RALEIGH, N.C. (WTVD) -- The pandemic has added yet another term to our lexicon: "mask mouth."
Dentists report patients who are experiencing a foul smell when wearing their masks.
It's a smell that may be caused by the mask or may have already existed but just wasn't obvious until it was redirected into your nose.
"Typically, a good quality fitting mask will be tight around your nose. So, as a result, what people are doing is they're breathing through their mouth. And when you're breathing through your mouth it will dry out your mouth," Raleigh dentist Justin Russo told ABC11.
A dry mouth can lead to oral-health issues, according to Russo who said, "The bacteria in your mouth will have a more fertile breeding ground, you'll be more likely to have tooth decay, you'll smell bad breath, those sorts of things."
Russo also said masks can compound other dental problems that are cropping up during the pandemic.
"A lot of people are stressed out. I can just tell by people's mood that they're stressed out," he said. "So, they're clenching, grinding their teeth. A lot of people are eating irregular."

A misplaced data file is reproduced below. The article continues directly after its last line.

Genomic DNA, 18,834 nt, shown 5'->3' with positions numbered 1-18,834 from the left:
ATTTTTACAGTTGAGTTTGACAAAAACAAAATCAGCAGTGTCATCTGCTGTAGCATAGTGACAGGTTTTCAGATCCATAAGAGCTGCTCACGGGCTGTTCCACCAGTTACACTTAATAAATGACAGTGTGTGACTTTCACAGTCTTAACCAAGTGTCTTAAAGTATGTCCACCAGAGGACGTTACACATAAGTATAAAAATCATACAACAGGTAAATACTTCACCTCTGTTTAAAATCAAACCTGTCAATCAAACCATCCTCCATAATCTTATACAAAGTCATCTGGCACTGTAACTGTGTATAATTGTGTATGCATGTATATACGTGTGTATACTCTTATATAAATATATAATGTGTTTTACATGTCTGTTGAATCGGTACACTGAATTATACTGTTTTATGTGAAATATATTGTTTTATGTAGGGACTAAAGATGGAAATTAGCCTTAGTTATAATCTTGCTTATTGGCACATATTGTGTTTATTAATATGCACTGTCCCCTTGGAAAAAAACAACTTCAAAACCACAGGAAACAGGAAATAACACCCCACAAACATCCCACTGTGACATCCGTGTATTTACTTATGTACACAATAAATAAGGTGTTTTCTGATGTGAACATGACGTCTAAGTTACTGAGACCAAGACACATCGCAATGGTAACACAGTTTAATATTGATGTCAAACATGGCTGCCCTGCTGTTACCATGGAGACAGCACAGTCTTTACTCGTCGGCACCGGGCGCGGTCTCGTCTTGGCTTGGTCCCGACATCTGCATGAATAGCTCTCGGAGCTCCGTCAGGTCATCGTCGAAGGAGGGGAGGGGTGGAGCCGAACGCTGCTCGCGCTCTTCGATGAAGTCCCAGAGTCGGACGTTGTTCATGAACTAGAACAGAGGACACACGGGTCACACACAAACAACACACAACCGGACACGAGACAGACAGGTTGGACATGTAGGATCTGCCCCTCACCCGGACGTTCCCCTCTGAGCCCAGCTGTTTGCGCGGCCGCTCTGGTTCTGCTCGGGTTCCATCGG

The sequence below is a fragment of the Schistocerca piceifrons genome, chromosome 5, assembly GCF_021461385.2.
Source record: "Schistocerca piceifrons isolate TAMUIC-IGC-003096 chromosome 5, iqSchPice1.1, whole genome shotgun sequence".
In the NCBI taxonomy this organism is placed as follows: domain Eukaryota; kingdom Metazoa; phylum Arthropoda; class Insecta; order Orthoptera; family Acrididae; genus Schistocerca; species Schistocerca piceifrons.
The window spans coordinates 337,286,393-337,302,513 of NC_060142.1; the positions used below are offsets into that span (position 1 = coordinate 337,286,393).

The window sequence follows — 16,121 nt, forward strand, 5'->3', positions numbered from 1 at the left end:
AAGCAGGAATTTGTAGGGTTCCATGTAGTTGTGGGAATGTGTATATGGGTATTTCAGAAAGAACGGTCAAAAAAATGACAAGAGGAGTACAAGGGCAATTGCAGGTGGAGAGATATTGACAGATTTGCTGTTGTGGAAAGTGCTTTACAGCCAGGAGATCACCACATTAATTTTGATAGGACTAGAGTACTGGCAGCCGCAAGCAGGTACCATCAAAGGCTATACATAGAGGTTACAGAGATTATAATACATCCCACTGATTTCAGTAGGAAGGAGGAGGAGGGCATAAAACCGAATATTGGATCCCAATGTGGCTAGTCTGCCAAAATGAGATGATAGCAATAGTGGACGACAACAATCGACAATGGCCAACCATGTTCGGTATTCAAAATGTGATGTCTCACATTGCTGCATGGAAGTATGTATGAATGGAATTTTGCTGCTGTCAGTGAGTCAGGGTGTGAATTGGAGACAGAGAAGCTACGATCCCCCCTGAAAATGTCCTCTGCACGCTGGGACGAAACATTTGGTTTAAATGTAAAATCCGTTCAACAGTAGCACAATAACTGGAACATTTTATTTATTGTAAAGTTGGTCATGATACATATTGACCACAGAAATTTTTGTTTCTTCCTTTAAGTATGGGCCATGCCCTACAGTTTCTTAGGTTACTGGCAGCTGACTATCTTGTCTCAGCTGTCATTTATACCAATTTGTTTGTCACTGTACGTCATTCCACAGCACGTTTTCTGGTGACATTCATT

Of course, starting with Halloween candy and carrying through the upcoming holidays, eating habits aren't likely to improve.
And if you're already smelling "mask mouth" it may be your body telling you something.
"You're going to get that realization that you've got some things going on and that you might want to get it looked at," Russo said.
In the meantime, if your "mask mouth" does not involve tooth decay or gum disease, there may be a simple solution, Russo said.
"I would make it a point to drink water throughout the day," he advised. "Whenever you're taking a mask break to drink some water."
But he wants to make sure you don't misunderstand his concerns about "mask mouth."
He is not suggesting you toss the mask.
"Having dry mouth with a mask not super helpful, but the mask at this point is a necessary evil and it has much greater benefits," Russo said.
So keep wearing the mask but drink plenty of water.
And, if the problems persist, see a dentist.
'Mask mouth'? Your body may be telling you something